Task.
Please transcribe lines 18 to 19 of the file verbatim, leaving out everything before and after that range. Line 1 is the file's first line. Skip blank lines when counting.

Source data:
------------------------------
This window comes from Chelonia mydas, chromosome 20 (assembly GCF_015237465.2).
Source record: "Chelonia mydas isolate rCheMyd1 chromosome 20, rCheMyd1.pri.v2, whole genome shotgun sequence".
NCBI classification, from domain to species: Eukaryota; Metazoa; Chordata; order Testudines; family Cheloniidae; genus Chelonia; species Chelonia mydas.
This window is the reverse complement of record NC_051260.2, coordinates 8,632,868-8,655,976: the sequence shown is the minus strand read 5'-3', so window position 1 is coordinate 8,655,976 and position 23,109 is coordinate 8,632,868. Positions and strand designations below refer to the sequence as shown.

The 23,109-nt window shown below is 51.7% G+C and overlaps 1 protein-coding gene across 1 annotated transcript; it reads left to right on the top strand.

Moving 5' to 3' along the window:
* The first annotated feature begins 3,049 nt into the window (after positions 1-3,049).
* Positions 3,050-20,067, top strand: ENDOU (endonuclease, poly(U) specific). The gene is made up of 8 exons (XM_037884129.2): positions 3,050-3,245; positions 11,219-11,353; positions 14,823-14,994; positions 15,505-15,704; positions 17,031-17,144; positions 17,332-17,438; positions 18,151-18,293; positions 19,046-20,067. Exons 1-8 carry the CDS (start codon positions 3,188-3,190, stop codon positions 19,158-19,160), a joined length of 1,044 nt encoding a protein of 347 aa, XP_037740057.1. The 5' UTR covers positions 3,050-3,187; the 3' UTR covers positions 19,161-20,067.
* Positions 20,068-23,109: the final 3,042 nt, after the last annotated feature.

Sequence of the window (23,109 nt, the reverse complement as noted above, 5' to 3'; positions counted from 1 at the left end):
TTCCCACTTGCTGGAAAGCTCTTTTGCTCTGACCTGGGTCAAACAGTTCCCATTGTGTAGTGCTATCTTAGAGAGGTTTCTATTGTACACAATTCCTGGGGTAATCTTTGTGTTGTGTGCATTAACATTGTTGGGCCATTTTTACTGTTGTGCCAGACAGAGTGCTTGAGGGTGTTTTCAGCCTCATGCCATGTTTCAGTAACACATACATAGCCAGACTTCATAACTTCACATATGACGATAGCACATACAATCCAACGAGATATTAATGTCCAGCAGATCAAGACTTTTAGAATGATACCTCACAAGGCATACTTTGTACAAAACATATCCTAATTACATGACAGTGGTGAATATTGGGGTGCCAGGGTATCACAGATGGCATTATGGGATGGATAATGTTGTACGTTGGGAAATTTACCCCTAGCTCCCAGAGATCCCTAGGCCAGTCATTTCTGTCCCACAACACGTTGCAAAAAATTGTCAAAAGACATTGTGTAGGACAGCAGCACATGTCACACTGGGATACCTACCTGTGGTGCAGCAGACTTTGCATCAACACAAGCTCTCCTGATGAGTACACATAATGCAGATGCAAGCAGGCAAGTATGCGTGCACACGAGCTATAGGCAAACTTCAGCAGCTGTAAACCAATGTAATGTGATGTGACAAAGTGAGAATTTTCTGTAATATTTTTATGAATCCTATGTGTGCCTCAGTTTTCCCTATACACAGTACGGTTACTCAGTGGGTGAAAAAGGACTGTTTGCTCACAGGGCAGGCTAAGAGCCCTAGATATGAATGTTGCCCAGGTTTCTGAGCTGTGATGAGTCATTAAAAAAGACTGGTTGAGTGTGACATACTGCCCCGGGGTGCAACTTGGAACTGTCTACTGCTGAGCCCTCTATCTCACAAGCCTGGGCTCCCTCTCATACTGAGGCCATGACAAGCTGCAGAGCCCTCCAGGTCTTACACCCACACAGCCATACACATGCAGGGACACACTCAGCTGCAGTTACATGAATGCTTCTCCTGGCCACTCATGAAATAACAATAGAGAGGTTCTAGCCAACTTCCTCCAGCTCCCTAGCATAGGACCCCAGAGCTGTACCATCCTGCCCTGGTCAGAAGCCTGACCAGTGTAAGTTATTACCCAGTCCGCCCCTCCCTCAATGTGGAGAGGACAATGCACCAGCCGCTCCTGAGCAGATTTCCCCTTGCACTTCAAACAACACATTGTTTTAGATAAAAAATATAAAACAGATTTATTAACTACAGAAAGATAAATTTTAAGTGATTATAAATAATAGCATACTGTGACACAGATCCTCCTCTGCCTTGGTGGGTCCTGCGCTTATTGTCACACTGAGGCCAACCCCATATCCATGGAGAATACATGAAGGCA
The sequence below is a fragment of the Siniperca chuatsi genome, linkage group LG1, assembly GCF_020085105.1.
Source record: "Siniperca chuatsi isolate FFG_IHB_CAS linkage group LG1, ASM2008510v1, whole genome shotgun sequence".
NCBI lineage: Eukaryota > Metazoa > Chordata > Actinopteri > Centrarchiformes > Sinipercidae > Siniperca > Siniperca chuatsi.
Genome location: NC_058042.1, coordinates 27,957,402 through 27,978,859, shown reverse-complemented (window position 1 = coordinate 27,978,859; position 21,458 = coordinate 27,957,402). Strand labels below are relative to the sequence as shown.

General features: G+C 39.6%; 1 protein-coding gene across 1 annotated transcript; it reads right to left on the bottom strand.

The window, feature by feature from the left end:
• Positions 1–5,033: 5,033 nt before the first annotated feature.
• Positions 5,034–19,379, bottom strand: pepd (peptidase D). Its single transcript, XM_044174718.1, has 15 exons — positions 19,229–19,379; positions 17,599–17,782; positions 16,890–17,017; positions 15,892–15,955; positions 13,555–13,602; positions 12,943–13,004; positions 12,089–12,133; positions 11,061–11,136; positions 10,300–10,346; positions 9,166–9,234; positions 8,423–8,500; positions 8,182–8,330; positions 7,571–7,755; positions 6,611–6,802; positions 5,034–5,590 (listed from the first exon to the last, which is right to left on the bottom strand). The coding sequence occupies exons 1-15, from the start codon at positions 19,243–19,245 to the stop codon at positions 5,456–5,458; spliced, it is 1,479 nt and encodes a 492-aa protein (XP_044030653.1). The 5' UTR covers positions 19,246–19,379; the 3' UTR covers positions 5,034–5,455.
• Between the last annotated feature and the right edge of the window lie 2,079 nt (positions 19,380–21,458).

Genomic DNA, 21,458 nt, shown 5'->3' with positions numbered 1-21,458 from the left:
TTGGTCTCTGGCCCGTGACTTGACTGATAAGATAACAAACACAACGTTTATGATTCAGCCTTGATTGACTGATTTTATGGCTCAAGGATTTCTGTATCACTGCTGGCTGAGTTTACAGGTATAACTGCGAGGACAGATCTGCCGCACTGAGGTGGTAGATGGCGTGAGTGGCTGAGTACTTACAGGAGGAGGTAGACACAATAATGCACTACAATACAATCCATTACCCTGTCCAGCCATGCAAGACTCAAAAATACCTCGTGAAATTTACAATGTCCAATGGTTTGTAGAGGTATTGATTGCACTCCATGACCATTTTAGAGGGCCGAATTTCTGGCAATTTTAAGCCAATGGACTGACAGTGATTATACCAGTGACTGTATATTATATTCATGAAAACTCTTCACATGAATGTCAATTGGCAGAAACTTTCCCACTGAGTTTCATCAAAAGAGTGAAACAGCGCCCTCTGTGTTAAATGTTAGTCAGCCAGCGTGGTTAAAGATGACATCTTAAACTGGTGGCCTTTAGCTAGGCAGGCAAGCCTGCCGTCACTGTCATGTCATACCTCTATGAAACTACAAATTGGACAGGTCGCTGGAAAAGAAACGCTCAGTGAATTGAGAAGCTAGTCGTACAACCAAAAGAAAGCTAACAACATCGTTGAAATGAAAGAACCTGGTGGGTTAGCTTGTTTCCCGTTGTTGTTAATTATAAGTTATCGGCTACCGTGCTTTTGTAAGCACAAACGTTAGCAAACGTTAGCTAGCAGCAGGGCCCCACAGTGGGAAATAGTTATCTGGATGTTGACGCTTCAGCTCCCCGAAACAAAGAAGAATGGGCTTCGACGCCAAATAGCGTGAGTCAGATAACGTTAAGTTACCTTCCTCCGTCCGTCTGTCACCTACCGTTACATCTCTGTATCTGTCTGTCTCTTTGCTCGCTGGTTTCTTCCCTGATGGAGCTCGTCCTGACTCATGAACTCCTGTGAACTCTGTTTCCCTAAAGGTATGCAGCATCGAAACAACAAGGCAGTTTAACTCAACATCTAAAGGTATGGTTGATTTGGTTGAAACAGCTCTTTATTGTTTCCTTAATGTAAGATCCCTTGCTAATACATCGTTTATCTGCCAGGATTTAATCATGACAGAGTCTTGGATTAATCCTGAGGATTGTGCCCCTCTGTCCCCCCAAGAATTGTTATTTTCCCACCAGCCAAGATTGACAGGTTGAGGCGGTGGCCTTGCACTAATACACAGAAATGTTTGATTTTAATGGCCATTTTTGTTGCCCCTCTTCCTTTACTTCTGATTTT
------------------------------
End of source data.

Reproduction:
• Positions 1–5,033: 5,033 nt before the first annotated feature.
• Positions 5,034–19,379, bottom strand: pepd (peptidase D). Its single transcript, XM_044174718.1, has 15 exons — positions 19,229–19,379; positions 17,599–17,782; positions 16,890–17,017; positions 15,892–15,955; positions 13,555–13,602; positions 12,943–13,004; positions 12,089–12,133; positions 11,061–11,136; positions 10,300–10,346; positions 9,166–9,234; positions 8,423–8,500; positions 8,182–8,330; positions 7,571–7,755; positions 6,611–6,802; positions 5,034–5,590 (listed from the first exon to the last, which is right to left on the bottom strand). The coding sequence occupies exons 1-15, from the start codon at positions 19,243–19,245 to the stop codon at positions 5,456–5,458; spliced, it is 1,479 nt and encodes a 492-aa protein (XP_044030653.1). The 5' UTR covers positions 19,246–19,379; the 3' UTR covers positions 5,034–5,455.